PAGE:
The gladiolus is one of my preferred flowers to include in a floral arrangement. Its striking, spiky appearance along with vibrant blossoms in hues of white, yellow, pink, and orange make it an absolute delight. Although effortlessly accessible at florists, why not consider cultivating these resilient plants in your garden? In this manual, we will explore the various types of gladioli available and how to manage them both in your home and outdoor space.
Gladiolus plants, also known as sword lilies, are hardy and can grow in zones two through 10. However, they can only be grown as perennials in zones eight through 10. There are over 250 different species of gladiolus plants that originate from Central Africa, South Africa, and Eurasia. These plants produce flowers in a variety of shapes and sizes ranging from two and a half inches to over five inches. The flowers grow on one side of the stem, and the largest flower is typically at the base. The bottom flowers open first, and hummingbirds tend to enjoy them.
These plants are easy to grow, but some factors should be considered when caring for them. Gladiolus plants typically take 60 days to flower; therefore, planting times may vary depending on your location. Planting them about a month before the last frost of the season is recommended. They should be planted six inches apart, at least two inches into the soil. Well-drained soil is ideal, with sandy soil being preferred by some gardeners. Gladiolus plants require moist soil and should receive at least an inch of water per week. Mulching two to three inches at the base helps maintain moisture. Full sun is best for their growth. Since these plants can grow up to four to five feet tall, staking them is necessary to prevent them from falling over.
Cultivating Gladiolus in Containers
To grow gladiolus inside, opt for a smaller variety to prevent the plants from outgrowing the container. A pot with numerous draining holes, at least one foot deep and 12 inches in diameter, is ideal. Keep the soil moist and ensure that your plant receives plenty of sunlight after planting the corms.
While these plants’ blooms are beautiful, they grow better when the flowers are removed as soon as they fade and wilt. Cut the stem about two to three inches above the soil after all the blooms have died. Indoor-grown gladiolus plants typically do not require pruning.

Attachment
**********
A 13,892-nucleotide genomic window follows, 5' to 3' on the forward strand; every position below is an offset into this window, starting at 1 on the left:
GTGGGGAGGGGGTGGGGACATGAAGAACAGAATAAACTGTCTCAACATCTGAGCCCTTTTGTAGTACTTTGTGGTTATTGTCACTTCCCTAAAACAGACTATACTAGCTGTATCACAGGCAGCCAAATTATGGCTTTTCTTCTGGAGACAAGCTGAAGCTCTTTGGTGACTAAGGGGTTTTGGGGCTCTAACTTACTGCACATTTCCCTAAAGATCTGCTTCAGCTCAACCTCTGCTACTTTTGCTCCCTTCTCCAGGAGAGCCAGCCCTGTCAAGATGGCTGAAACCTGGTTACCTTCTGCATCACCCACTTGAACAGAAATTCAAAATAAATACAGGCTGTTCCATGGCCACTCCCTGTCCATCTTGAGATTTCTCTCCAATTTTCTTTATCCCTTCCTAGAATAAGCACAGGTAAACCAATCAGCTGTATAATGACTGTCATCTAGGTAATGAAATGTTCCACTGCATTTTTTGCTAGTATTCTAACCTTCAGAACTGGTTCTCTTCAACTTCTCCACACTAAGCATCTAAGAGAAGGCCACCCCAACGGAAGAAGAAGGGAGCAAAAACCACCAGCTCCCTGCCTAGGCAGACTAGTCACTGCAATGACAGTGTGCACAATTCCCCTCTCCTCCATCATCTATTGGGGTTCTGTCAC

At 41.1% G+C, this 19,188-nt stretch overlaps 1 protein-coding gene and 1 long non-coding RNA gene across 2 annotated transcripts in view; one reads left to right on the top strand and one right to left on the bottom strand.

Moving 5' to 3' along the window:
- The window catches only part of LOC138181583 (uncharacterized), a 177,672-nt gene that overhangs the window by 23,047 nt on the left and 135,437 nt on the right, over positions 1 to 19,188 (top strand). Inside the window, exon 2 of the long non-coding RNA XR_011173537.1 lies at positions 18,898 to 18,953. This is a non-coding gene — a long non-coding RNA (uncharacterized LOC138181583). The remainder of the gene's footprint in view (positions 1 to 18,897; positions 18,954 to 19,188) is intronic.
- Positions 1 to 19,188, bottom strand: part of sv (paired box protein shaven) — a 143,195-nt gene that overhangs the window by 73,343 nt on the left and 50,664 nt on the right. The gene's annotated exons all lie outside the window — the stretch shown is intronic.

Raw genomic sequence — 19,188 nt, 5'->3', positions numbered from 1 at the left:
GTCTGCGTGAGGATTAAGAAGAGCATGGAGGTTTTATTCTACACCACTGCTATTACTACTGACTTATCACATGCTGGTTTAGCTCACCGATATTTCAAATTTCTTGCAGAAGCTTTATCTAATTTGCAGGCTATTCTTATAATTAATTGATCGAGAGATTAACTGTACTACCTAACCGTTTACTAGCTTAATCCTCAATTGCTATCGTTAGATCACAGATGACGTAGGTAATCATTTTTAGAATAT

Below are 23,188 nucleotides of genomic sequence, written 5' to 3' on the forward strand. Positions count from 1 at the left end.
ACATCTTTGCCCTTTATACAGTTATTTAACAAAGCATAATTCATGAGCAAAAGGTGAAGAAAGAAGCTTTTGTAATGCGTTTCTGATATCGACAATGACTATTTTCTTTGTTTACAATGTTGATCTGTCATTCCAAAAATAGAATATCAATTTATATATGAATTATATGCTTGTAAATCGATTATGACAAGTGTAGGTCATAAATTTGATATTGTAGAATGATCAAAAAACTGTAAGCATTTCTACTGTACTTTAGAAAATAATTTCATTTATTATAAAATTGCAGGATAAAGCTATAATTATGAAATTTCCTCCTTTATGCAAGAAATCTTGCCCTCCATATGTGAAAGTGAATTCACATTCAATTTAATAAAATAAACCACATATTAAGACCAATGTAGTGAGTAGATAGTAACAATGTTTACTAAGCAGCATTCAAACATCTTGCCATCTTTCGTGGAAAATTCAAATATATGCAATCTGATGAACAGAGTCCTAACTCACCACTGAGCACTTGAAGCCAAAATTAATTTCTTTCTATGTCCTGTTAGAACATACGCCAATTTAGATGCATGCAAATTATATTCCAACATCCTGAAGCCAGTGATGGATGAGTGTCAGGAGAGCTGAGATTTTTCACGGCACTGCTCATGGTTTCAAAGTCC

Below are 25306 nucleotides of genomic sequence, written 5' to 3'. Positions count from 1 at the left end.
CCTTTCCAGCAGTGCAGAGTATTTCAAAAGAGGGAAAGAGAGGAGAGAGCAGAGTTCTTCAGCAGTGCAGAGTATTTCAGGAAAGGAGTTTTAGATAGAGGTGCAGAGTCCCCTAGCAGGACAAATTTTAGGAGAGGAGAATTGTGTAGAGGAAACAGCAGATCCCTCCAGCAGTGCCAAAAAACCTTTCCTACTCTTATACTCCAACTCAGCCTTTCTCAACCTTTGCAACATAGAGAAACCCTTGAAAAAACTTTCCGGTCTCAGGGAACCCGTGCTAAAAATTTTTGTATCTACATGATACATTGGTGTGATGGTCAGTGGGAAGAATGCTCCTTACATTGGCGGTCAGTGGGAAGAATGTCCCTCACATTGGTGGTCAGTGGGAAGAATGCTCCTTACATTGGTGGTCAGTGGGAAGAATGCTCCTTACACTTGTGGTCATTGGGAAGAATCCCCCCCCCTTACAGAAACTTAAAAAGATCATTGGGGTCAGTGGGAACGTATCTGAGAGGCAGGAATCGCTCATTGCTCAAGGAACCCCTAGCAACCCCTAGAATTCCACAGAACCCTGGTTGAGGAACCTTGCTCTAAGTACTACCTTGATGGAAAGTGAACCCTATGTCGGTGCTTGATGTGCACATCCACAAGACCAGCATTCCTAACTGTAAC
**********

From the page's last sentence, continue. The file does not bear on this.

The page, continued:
After blooming, the corm used to cultivate your plant will wither away, and new ones will form. To grow gladiolus the following year, preserve the new corms by storing them where air can move freely between them. Humidity should be low, but temperature cannot be so low that the corms freeze. Generally, the ideal storage temperature ranges from 35 to 45 degrees Fahrenheit. In warmer regions, these plants will return every year without assistance.
To reproduce this plant, there are two methods you can employ. The first method involves using the corm to grow new plants every spring. However, this method may take a few years for the plant to bloom. Alternatively, you can germinate seeds by leaving dead blooms on the plant for six weeks. After this, you will get a hard seed casing that requires two to three years of care to bloom.
The gladiolus plant is susceptible to several pests, including thrips. These insects feed on the plant’s blooms and leaves, causing white streaks and patches on the foliage. To prevent these pests, dip the corms into boiling water before storing them for winter or spray the plant with Neem oil if they are already in the ground.
With over 250 varieties to choose from, the gladiolus offers plenty of options for your garden. Some of the most popular types include Candyman, which has deep pink blooms; Black Star, which can reach up to 60 inches in height and has deep purple blooms; and Dream’s End, which grows to three feet tall and boasts large orange blooms. Other varieties include Black Beauty with burgundy blooms, Green Star with bright yellow blooms, Peter Pears with peach blooms and red centers, and Prins Claus with white blooms and pink details.